Two thirds of Kiwis dissatisfied with their insurance

by NZ Adviser10 Oct 2016
Two-thirds of consumers are dissatisfied with their health and life cover, a Consumer NZ survey has shown.

Three out of ten respondents thought their insurance was good value for money, according to an article by Radio NZ. 

Consumer NZ CEO Sue Chetwin told Nine to Noon that it should be a requirement for insurers to provide a straight-forward, one-page summary of core policy cover to help people get a fairer deal.

Chetwin said incomprehensible legalese through insurance policies was confusing to the customers and also in comparing policies between different insurers. 
“It’s very hard to get any information from insurance companies about their premiums, unless you go to their individual sites.”

Consumer New Zealand also says proper disclosure from insurance companies is important.

“Proper disclosure is a two-edged sword in some respects, you can be deluged [with information], but what we’re saying is proper disclosure of the terms that would really affect you, and transparency.”

Chetwin said she would like to see legislation governing the insurance industry reviewed within the coming twelve months.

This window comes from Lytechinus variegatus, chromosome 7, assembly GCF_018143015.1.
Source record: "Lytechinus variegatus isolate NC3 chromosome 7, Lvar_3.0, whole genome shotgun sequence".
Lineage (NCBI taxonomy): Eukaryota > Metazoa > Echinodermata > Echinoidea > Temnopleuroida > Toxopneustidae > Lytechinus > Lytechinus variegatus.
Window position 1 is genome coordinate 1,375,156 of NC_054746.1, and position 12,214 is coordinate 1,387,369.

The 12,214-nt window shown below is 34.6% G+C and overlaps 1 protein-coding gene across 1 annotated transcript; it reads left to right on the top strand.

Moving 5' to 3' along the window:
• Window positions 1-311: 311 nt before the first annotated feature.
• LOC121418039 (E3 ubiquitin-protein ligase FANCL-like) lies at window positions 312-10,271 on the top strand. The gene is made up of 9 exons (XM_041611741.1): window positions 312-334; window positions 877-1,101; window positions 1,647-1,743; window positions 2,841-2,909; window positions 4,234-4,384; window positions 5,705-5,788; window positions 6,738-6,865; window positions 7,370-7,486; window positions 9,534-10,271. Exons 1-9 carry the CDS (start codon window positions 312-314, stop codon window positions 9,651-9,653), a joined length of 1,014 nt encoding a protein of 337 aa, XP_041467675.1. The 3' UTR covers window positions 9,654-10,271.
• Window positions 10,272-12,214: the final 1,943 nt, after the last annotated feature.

“Insurance, you have to have it, you’d be mad not to, but the industry itself has got a lot of work to do. I would like to think that there are some new regulations that will happen.”

According to the Health Funds Association of New Zealand (HFANZ), over a million Kiwis hold a health insurance policy, and over a billion dollars has been paid by health funds in the last recorded year.

A survey of health fund holders by Canstar Blue showed that only Southern Cross Healthcare received a five-star review from Kiwis for overall satisfaction for health claims.

The research also found that 90% of New Zealanders value the peace of mind that their insurance brings and 63% said they will sacrifice spending in other areas before giving up their health care policy. 

24% had compared premiums online from different health funds in the past year but only 3% have actually switched providers. Of those who had stayed put with their provider, 56% said they were happy and felt no need to go elsewhere. 

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